Indiana medical board reprimands doctor who publicly discussed providing abortion services to 10-year-old Ohio rape victim

Michelle Pemberton/The Indianapolis Star/USA Today Network
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An Indianapolis doctor who publicly revealed she provided abortion services to a 10-year-old Ohio rape victim last year has been reprimanded and fined by Indiana’s medical licensing board after it determined the disclosure violated federal and state patient privacy laws.

The board on Thursday found Dr. Caitlin Bernard, an obstetrician-gynecologist, liable on three counts of violating patient privacy laws after Indiana Attorney General Todd Rokita filed a complaint against the doctor in November.

However, the board dismissed two other allegations in the complaint, determining she did not violate laws requiring physicians to immediately report suspected child abuse and keep abreast of mandatory reporting and patient privacy laws.

Bernard will be fined $3,000 and receive a letter of reprimand, according to the board, which agreed to allow her to continue practicing medicine.

The complaint alleged that Bernard violated patient privacy law when she discussed the case of the girl without the consent of the patient or a guardian – even while not using her name – over the summer with the Indianapolis Star.

The disclosure of why the Ohio girl made her medical journey to Indiana, days after the US Supreme Court overturned Roe v. Wade and ended the federal right to abortion, helped make Bernard part of national debate over abortion rights in the county.

Bernard told CNN last year that she provided abortion services to the child in late June, and that the girl traveled to Indiana for the procedure because Ohio, after the Roe ruling, generally banned abortions after early cardiac activity is detected, which is around six weeks into a pregnancy. The girl was six weeks and three days into her pregnancy, Bernard said.

At the time of the procedure, Indiana allowed abortions up to 20 weeks after fertilization. The state then passed a law that would ban abortion at all stages of pregnancy with limited exceptions for rape or incest or to save the woman’s life, prevent any serious health risk to the woman and for lethal fetal abnormalities. However, that law was temporarily blocked, pending court fights.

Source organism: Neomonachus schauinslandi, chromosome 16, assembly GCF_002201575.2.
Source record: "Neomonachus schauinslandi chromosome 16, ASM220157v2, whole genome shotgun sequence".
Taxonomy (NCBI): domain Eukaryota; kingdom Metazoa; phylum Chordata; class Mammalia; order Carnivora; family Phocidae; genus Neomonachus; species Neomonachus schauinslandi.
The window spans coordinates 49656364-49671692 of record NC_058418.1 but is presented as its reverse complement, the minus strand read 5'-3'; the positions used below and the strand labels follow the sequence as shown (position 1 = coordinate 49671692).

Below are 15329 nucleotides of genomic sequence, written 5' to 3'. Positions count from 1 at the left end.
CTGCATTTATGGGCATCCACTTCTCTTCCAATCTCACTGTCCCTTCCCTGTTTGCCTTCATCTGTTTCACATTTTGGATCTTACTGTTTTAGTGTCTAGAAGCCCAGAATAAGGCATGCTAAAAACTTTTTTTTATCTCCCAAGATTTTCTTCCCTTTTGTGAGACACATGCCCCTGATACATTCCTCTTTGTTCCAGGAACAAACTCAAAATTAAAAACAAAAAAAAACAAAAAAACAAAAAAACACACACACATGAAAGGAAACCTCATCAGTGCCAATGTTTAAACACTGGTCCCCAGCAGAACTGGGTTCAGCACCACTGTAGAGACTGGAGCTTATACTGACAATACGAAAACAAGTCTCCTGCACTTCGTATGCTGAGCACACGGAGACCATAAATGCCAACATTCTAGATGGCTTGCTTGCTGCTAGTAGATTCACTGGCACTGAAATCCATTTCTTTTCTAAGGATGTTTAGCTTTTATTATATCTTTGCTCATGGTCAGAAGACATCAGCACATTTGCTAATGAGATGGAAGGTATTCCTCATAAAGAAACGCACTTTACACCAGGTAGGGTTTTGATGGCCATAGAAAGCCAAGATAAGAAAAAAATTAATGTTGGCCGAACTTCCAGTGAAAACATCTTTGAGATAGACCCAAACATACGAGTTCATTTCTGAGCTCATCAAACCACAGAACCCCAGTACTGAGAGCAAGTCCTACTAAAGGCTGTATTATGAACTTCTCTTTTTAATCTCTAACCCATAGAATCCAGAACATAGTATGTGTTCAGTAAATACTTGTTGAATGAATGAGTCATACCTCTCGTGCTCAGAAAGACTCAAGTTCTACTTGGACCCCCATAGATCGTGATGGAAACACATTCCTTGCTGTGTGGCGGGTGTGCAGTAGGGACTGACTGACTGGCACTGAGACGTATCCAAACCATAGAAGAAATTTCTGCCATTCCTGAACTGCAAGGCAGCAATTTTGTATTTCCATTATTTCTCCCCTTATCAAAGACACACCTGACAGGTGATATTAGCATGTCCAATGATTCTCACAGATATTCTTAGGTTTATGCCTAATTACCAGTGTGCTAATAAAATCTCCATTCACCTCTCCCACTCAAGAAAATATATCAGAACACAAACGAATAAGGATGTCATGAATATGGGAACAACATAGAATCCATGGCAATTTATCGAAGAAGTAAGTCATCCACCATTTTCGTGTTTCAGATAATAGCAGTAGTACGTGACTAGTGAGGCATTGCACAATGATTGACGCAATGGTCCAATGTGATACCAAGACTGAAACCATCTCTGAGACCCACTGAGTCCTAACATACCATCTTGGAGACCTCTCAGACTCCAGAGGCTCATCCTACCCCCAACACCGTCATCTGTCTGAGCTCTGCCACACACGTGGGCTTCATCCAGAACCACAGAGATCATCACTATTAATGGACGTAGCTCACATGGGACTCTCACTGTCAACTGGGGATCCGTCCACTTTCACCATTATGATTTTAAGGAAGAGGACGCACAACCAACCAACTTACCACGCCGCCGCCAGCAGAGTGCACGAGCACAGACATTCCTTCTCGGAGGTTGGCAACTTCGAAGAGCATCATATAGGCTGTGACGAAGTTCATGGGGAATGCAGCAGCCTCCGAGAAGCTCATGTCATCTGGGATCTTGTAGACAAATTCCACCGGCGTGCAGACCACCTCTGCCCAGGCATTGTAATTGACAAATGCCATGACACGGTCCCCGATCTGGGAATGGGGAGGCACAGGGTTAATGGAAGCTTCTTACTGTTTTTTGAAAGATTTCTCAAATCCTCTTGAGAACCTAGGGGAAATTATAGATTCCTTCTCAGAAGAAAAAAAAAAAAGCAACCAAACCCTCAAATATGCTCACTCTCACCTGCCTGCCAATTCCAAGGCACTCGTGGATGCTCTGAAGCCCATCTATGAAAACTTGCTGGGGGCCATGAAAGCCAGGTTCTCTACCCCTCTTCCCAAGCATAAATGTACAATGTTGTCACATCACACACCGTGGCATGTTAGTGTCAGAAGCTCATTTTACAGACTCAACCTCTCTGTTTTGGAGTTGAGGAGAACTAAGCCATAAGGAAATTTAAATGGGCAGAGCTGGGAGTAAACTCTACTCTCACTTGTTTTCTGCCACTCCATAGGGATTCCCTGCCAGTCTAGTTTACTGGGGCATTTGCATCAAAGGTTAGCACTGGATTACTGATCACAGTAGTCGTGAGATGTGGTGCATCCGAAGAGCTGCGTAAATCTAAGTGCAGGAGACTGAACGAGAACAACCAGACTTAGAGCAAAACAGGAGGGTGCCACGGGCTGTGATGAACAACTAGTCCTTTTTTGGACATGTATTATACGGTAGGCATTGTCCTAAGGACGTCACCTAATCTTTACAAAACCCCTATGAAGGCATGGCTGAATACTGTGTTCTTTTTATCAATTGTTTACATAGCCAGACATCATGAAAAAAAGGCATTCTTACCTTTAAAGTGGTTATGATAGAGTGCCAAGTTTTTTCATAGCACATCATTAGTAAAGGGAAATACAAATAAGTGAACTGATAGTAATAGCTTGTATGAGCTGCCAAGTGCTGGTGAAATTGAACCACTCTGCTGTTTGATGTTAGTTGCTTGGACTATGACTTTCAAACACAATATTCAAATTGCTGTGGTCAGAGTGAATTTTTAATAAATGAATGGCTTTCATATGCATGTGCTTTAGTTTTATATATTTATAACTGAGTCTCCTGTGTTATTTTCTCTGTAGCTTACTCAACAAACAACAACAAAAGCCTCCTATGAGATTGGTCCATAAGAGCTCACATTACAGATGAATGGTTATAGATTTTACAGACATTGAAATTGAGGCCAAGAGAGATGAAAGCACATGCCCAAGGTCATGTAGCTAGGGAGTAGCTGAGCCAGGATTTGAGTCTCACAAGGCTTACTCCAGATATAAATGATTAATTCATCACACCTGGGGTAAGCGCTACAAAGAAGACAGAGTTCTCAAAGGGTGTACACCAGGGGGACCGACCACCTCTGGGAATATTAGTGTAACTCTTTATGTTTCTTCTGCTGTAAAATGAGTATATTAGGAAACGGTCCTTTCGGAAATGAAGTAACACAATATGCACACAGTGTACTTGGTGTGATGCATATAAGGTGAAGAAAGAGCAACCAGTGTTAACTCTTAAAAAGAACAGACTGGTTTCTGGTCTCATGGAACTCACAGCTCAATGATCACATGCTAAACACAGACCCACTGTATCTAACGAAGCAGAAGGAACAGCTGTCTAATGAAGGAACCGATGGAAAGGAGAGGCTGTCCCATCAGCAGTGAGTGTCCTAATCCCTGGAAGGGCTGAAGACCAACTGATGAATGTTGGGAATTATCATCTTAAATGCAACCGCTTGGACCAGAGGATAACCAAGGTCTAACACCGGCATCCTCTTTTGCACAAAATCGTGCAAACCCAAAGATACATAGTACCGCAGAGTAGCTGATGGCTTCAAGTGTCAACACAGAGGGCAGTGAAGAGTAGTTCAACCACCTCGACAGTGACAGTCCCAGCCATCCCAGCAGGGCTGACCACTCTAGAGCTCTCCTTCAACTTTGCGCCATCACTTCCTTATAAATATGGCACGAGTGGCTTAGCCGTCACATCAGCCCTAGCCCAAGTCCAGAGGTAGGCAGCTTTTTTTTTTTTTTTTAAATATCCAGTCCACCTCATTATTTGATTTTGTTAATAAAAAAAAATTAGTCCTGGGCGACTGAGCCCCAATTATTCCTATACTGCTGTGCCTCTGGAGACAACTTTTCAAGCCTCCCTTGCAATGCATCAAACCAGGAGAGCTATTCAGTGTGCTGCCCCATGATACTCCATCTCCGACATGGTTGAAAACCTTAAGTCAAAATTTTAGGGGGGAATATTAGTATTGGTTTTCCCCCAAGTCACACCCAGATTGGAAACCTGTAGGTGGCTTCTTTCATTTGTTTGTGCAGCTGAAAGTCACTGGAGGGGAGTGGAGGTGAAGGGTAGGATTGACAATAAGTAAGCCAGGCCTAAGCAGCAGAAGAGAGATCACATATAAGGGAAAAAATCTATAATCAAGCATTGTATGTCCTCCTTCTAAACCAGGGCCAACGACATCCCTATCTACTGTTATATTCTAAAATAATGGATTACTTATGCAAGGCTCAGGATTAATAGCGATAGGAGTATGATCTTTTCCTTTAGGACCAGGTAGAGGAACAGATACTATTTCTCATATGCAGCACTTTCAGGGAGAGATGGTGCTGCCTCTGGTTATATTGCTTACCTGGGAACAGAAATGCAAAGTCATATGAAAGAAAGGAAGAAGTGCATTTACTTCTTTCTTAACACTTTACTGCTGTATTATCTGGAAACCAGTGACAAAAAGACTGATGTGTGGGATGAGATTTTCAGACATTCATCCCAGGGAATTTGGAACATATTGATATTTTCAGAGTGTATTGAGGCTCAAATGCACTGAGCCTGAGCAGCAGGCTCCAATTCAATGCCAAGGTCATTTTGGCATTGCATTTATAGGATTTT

The case quickly became a flashpoint in the post-Roe clash over abortion rights. Several GOP politicians and media outlets initially cast skepticism on Bernard’s claims until a man was charged with raping the child and an Ohio detective testified that the girl had undergone an abortion in Indianapolis.

The Indiana medical licensing board’s president on Thursday spoke about supporting a sanction against Bernard.

“My reason to recommend a letter of reprimand would be that I don’t think she expected this to go viral,” the board’s president, Dr. John Strobel, said during deliberations. “I don’t think she expected this attention to be brought to this patient.”

“But I do think that we as physicians need to be more careful in this situation,” Strobel said. “I think she’s a good doctor. … I think she’s safe to go back to practice.”

Cory Voight, co-director of the attorney general office’s complex litigation division, said the complaint focused on Bernard’s decision “to speak about her patient to a reporter for the largest newspaper in Indiana.”

“The effect of that decision is everyone, the country, learned about her patient. Learned that a 10-year-old little girl was raped and had an abortion,” Voight said in his opening remarks.

The complaint asked the licensing board to impose “appropriate disciplinary action,” but did not request a specific penalty.

Bernard’s attorney has dismissed Rokita’s complaint as a “last-ditch effort to intimidate” her and other abortion providers. Bernard maintained that she did not release protected details about the child.

“I did not release any protected health information. I complied with all patient confidentiality and HIPAA laws to the best of my knowledge,” Bernard testified on Thursday. “And, again, there was no information that I released that led to her being identified.”

Bernard’s employer, Indiana University Health, said in July that it reviewed the case and determined the doctor was “in compliance with privacy laws.”

Bernard found not liable for child abuse reporting violation

The complaint alleged that Bernard did not follow the correct procedures of reporting child abuse to Indiana authorities after the abortion services were performed.

After deliberations on Thursday, the state medical board concluded that Bernard did not violate the procedures and found her not liable.

Bernard told the board she immediately notified a hospital social worker about the possible abuse. The social worker testified that she contacted officials in Ohio, where the abuse occurred, and that authorities there were already investigating the case.

Bernard reported the abortion procedure to the Indiana Department of Health on July 2 – two days after it was performed – as required by the department, according to agency documents obtained by CNN.

She told the licensing board Thursday that she also submitted the report, which noted the abuse, to Indiana’s Department of Child Services. The department previously declined to publicly confirm whether it received a report from Bernard, citing confidentiality law.

CNN’s Elizabeth Wolfe and Kiely Westhoff contributed to this report.

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